Some people are tempted to grab an AAC user’s hand to help them say words on their AAC device. It is better to avoid this. It has been shown that modeling is more effective than hand-over-hand prompting for learning skills effectively. In addition, using physical prompting does not support those safe practices important to protect vulnerability.
Lastly, we should try to avoid providing too many prompts. Think of ways to fade prompts over time.
Remember, regardless of how often we provide prompts or what type of prompts we provide, providing a model is still the most useful strategies we can use.
And when allowing time and providing prompts gets no response from the AAC user, just provide a full model of the possible words suitable in the conversation.
5. Consistent responding
How we respond to an AAC user's attempts at communication is also really important. Responding to all communication attempts encourages interaction and the natural flow of conversation. It also gives us more chances to model and more opportunities to build and extend language.
Four key response strategies include:
We acknowledge all attempts at communication.
We treat the AAC user’s communication as meaningful. We should do this even if we don’t immediately understand how it’s relevant. We should also do this even if they use a word for something that’s not currently available. Avoid assuming that communication we don’t understand is an accident.
We expand the AAC user’s message. For example, if the AAC user says “more”, you can model back “WANT - MORE” on the AAC system.
We restate the AAC user’s message. We show different ways of saying messages. eg. If the AAC users says “My turn”, we could say “Oh! you are telling me you want a go”, while pointing to “YOU” and “GO” on the AAC system.
6. Accept all forms of communication
Good communication partners accept that AAC users communicate using different ways, not just their communication device. AAC users may use a combination of vocalizations, words, word approximations, pointing to pictures or photos or objects, sign language, natural gestures, body language, and facial expressions, as well as their AAC system.
Often, AAC users will choose the fastest and most efficient means of communication available to them in the moment. Every method of communication has its place. Each one should be valued, respected and responded to.
An AAC user can choose when to use their AAC system. In some situations, they might choose to communicate in another way. They may say some words using their AAC system (e.g. “I want that”), while pointing to the desired object. They may point to a picture on their visual schedule (e.g. “library”), while pointing to the door. They are asking about when they are going to the library. Maybe they use their AAC to say something when their communication partner doesn’t understand their unclear speech. There are so many combinations and solutions that can make communication successful.
Remember, AAC is not a test. Most people don't like to unnecessarily repeat themselves. AAC users are no different. Often an AAC user will give their message to us, using any means they have available to them. If we have understood them, then it is unfair to then expect them to say it again using their AAC system.
Here is an example: A child verbally attempts to say “more” and then points to the bottle of bubbles. They have clearly communicated that they want more bubbles. What do you do?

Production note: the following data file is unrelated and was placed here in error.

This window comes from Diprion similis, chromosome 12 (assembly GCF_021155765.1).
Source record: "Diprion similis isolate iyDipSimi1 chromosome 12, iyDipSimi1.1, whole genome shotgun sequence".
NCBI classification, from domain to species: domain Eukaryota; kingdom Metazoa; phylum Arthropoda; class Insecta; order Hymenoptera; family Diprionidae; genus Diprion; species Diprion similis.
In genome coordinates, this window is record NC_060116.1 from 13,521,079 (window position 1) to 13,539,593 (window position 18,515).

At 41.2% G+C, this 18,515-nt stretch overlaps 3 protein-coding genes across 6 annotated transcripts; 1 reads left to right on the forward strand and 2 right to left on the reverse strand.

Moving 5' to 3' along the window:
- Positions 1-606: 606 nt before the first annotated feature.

A. Push their AAC system in front of them and say “And now say it on your talker!”, expecting them to generate the same message - “more bubbles”, but this time on their AAC system, or…
B. Do you use it as an opportunity to model and expand their language? You pick up their AAC system and say “Oh! You are telling me that … you want more bubbles”, while pressing “WANT MORE BUBBLES” on the AAC system. Or even model more language in a comment like “BUBBLES are such FUN”, or “Let’s BLOW them UP high”, or “You GET the BUBBLES!”.
Of course, choice B is the best choice! Use every attempt at communication as a chance model language. And respect every mode of communication. It all plays a part in becoming an effective communicator.
Start building communication partner skills
Make small but powerful steps toward being a better communication partner. Think about how you model, prompt, respond and allow for all forms of communication.
Follow the links below for more strategies to get communication started:
Links & References
- Ahern, Kate.(2016). Rethinking the AAC Prompting Hierarchy. [Blog post]
- Ahern, Kate. (2016). Yes, And?. [Blog post]
- Biederman, G.B., Fairhall, J.L., Raven, V.A., and Davey, V.A. (1998). Verbal Prompting, Hand-over-Hand Instruction, and Passive Observation in Teaching Children with Developmental Disabilities. Exceptional Children, 64:4, 503-511.
- Harris, Pam. Do's and Don'ts of AAC: Allow wait time. [Blog post]
- Hartmann, Amanda. Do's and Don'ts of AAC: Multi-modal communication.[Blog post]
- Zangari, Carole. (2012).Talking about Talking. [Blog post]
- Zangari, Carole. (2013). 5 Things Not to Say to AAC Learners. [Blog post]
- Nevers, Maureen. (2015). Don't Ask Do Tell! Non Directive Language: Angelman Syndrome Foundation Communication Training Series.[Video]
- Kent-Walsh, J., Murza, K.A.,Malani, M.D., and Binger, C. (2015). Effects of Communication Partner Instruction on the Communication of Individuals using AAC: A Meta-Analysis, Augmentative and Alternative Communication, 31:4, 271-284.
- Stephanie Y. Shire, PhD, Nancy Jones, PhD . (2014). Communication Partners Supporting Children With Complex Communication Needs Who Use AAC. Communication Disorders Quarterly: Vol 37, Issue 1, 2014.
- Zimmerman, Jordyn. Communication as a basic right. [Blog post]